Postby Bob's not my name » Thu Dec 27, 2012 9:03 pm

It doesn't make any difference where you hold your bonds. tfb's site appears to be down right now, so here's the article I contributed there. When it's back up, the link is http://thefinancebuff.com/stocks-or-bonds-in-roth.html

A number of spurious arguments are made for holding riskier assets in your Roth IRA as opposed to a Traditional IRA. Let’s examine them. For simplicity, we’ll refer to risky assets as stocks and less risky assets as bonds, but the arguments get more specific than that, arguing for small cap stocks and REITs in Roth, for example.

Myth #1: The Roth is a Magical Tax Kingdom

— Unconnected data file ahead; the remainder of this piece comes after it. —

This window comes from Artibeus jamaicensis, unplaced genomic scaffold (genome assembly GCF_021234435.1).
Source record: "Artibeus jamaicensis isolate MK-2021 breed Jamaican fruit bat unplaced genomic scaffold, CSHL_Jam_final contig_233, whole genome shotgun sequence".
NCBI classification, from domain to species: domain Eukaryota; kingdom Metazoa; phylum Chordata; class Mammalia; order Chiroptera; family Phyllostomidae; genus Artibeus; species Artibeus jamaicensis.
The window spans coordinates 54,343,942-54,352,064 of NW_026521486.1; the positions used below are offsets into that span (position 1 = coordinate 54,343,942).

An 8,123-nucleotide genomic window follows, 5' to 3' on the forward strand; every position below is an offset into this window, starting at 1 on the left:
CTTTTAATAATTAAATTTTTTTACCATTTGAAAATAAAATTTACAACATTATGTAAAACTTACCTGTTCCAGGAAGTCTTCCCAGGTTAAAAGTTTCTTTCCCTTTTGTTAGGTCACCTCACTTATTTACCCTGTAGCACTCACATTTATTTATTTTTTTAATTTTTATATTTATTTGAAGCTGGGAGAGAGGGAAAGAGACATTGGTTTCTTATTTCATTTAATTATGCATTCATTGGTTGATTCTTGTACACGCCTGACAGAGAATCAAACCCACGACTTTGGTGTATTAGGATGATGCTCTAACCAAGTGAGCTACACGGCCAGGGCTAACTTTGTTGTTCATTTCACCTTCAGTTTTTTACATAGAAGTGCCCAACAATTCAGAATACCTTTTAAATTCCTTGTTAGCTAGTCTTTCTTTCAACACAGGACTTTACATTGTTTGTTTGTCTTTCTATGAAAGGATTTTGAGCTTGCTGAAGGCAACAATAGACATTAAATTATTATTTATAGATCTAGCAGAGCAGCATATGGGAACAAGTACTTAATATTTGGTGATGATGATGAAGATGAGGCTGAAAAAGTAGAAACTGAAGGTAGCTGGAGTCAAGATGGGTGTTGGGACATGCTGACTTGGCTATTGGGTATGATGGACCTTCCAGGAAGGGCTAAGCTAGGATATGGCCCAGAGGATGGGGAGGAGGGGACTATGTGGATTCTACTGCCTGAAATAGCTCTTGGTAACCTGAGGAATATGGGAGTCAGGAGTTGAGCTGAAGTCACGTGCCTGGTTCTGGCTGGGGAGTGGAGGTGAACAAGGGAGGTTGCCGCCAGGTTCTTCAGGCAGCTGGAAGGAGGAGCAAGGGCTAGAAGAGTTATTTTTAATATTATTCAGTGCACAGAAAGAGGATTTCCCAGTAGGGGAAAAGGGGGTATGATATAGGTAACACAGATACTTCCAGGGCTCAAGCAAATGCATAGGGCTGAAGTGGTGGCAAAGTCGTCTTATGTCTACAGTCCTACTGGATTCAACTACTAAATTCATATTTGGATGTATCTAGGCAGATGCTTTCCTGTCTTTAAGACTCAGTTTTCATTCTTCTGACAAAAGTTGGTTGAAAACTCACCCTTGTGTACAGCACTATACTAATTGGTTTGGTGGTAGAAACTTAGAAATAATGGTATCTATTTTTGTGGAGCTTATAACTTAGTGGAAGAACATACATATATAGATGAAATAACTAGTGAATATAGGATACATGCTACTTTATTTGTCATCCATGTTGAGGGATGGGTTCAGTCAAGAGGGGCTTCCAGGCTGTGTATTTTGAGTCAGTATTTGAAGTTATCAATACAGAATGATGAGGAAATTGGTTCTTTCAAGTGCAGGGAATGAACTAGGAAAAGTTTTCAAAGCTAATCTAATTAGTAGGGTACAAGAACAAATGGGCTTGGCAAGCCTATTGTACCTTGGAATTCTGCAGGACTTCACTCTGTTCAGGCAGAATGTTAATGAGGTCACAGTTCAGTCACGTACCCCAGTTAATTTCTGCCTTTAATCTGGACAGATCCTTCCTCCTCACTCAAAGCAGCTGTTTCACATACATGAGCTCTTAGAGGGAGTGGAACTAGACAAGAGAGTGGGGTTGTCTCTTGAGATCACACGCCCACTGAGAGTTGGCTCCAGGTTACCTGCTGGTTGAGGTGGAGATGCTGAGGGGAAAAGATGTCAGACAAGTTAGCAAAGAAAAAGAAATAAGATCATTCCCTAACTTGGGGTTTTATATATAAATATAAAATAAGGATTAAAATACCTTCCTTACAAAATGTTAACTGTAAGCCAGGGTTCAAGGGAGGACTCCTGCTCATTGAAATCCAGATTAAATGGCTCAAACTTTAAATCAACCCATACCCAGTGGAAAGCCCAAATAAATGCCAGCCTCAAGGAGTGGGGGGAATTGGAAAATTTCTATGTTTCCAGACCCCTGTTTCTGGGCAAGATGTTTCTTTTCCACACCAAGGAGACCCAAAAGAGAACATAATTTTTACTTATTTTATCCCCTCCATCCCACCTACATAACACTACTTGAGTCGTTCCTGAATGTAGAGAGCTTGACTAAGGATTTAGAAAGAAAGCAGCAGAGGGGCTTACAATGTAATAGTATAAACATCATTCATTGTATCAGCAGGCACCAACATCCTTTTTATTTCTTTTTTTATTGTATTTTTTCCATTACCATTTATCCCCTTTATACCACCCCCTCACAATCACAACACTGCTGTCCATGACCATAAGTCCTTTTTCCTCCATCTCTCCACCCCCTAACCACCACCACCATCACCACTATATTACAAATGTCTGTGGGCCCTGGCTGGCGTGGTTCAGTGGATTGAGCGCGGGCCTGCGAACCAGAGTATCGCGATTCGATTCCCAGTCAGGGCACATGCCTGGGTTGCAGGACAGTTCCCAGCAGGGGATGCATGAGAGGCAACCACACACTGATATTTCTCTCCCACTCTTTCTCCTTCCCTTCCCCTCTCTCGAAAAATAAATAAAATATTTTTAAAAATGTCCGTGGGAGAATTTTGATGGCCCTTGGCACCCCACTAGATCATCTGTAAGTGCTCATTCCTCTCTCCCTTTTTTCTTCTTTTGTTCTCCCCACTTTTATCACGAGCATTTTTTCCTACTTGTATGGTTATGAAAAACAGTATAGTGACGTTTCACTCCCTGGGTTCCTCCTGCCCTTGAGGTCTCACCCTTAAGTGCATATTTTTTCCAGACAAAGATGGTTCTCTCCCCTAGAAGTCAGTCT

Some people believe that if you hold stocks in your Roth you’ll pay less in taxes. Their argument goes like this: if I hold a $5,000 Roth (post-tax) IRA and a $5,000 traditional (pre-tax) IRA, and stocks triple in value by my withdrawal date while bonds only double, it will be better to have held the stocks in my Roth because then I have $10,000 taxed at withdrawal (from bonds in Traditional IRA) and $15,000 tax-free (from stocks in Roth).

The fallacy of this argument is that $5,000 of post-tax savings and $5,000 of pre-tax savings are obviously not equivalent, so what you’re really doing when you make your Roth all stocks is taking on a riskier asset allocation. It’s easy to prove this to yourself by considering the outcome if stocks drop by half instead of tripling. Now your stocks-in-Roth plan would leave you with $10,000 taxable and $2,500 tax-free, whereas the stocks-in-Traditional-IRA alternative would leave you with $2,500 taxable and $10,000 tax-free.